Moving to a new home is one of the most stressful endeavors we, as humans, will experience. Add is your bouncing pup (or two), and now the situation gets more complicated. Packing up piles of boxes will alert your fur baby to change. Furthermore, depending on how far away your new glorious abode is, you can expect a short drive, a long drive, or a plane flight. Each mode of transportation requires a different strategy with Fido. In short, there are many parts to handling a move with a pet. Luckily there are great resources of information to put your mind at ease! It all begins with preparing to move with your dog.

Stage One: Planning

Moving to a new location with your pup(s) is like traveling with children. Hence, a solid plan will allow the experience to go smoothly. You will already be scrambling around on moving day, you will not want to add in worrying thoughts about your fur baby!

    Your very first step should be compiling a checklist or schedule. In essence, an owner’s best course of action is to plan ahead and think about what needs to be accomplish before the big day. Wikihow acknowledges that this strategy is how “you can care for your pets in the best possible way during this stressful time.”

See Your Vet

    Although each owner’s checklist or schedule will vary to some degree, we recommend you consider the following points. First, see the vet and don’t wait until the last minute to do so. Not only will you want to let them know you are moving, but it is a great idea to seek out which vet you will be using in your new location. This is a wonderful time to take care of any needed shots or vaccinations! Furthermore, if your pup has any known conditions, consult with the vet about any needed precautions or actions during the move. This becomes essential when traveling by air.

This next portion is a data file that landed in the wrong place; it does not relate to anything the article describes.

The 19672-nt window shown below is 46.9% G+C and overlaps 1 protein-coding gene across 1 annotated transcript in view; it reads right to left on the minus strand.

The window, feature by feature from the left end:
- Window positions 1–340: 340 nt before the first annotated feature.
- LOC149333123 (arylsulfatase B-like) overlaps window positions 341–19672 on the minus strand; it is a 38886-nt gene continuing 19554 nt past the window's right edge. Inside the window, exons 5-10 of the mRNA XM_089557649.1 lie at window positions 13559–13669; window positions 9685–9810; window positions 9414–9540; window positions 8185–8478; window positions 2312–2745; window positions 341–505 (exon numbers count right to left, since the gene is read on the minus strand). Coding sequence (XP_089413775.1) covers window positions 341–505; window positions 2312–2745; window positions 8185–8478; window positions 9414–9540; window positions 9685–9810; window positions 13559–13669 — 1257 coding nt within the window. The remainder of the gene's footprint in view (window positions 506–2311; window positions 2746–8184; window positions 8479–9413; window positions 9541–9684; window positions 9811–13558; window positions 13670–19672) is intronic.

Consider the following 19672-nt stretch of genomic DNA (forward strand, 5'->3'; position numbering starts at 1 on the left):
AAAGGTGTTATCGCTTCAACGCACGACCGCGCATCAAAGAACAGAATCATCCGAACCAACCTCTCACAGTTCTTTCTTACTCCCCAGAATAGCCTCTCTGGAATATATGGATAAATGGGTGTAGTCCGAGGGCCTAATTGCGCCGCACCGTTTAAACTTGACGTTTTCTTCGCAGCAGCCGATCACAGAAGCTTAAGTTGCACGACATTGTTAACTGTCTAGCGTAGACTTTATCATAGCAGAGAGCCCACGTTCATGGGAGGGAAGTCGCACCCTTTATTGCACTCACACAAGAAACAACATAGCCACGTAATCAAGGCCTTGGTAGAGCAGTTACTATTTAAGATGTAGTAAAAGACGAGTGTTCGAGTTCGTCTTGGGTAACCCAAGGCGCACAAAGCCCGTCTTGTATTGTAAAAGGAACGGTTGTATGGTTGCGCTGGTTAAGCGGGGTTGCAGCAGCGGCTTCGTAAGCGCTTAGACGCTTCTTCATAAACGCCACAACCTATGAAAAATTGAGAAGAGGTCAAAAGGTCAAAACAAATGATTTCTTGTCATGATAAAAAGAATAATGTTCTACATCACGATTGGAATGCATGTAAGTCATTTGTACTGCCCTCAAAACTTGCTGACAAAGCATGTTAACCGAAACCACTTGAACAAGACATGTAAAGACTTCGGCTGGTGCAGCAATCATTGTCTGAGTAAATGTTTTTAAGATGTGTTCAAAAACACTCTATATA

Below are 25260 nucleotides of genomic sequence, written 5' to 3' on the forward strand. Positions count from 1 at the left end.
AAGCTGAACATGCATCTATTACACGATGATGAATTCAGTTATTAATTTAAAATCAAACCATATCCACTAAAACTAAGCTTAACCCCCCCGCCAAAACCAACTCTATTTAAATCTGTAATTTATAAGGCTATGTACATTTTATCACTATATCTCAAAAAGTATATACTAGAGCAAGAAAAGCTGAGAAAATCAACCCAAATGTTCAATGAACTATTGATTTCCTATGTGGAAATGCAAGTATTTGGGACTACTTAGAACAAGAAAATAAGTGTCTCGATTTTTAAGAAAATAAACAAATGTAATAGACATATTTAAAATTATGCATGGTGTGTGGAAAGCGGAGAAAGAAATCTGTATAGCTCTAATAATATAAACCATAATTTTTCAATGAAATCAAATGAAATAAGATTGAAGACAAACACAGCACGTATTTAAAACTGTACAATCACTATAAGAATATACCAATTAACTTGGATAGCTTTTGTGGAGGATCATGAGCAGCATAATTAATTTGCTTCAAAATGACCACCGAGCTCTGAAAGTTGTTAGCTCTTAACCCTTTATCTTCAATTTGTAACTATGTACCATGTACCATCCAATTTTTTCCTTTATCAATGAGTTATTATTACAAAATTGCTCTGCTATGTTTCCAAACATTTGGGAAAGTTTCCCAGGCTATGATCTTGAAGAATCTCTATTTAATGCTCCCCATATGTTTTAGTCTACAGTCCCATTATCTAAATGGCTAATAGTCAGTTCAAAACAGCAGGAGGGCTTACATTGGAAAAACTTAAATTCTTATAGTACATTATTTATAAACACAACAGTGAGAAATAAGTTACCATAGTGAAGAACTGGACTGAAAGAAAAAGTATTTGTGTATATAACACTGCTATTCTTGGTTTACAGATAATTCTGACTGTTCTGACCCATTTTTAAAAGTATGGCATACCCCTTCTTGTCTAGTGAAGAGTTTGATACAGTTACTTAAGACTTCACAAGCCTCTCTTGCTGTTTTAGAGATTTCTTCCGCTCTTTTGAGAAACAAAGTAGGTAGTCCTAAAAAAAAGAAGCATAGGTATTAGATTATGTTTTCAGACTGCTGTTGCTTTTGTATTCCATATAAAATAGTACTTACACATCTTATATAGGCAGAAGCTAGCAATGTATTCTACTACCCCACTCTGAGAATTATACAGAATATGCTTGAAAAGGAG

Speaking of air travel, this mode of transportation will require more planning. Make sure to request a hard copy of your pup’s vet records and keep it on-hand during the flight. Most importantly, the airline will ask for a health certificate. Well before your date of travel, confirm with the airline that they accept pet travelers and ask about their special requirements. When traveling by air with your fur baby, the airline may ask to place them in the plane’s cargo. Largely, this depends on the size of your pup.

While a ride in the cargo will be more stressful, it is recommended to steer away from pet sedatives. These sedatives are only great for nervous pups that you can monitor in person. They will work to take the edge off, but not completely knock them out. If you are considering a doggie sedative for travel, other than in plane cargo, be sure to consult with your vet on a proper dosage.

Scope Out the New Place

    If you have not done so already, we highly recommend taking your pooch on a field trip to the new home. Unfortunately, this may not be possible for far destinations! Bring them on a walk through your soon-to-be house and let them sniff out the yard or nearby outside area.

    Additionally, take some time to research the local pet laws in your new location. Most towns and neighborhoods will have a leash law for the safety of your fur baby and others around them. If you are heading into an apartment, triple check their pet policies. For smaller abodes like this, scooping out their outdoor areas or nearby parks will help you prepare a great routine for Fido.

Lock Down a Doggie Sitter

    Looking into the future, you know that moving day will be a busy, chaotic mess. Most resources suggest setting up a doggie sitter or kennel housing for the day. This way you can remove your fur baby from the chaos; keeping them safe and calm. We recommend finding these accommodations early on so that you are not scrambling at the last minute!

    More often than not, a friend or family member can watch your pup. If this is not an option, check with your local kennels for boarding availability. Additionally, consider setting up mini-outings for Fido throughout your packing experience. For example, RC Human Society wisely notes, “…take your dog on some field trips to get him out of the mix of things while you concentrate on getting things ready.” These “field trips” can include a friend hijacking your pup for a park visit or making a date at the groomers.

Stage Two: Packing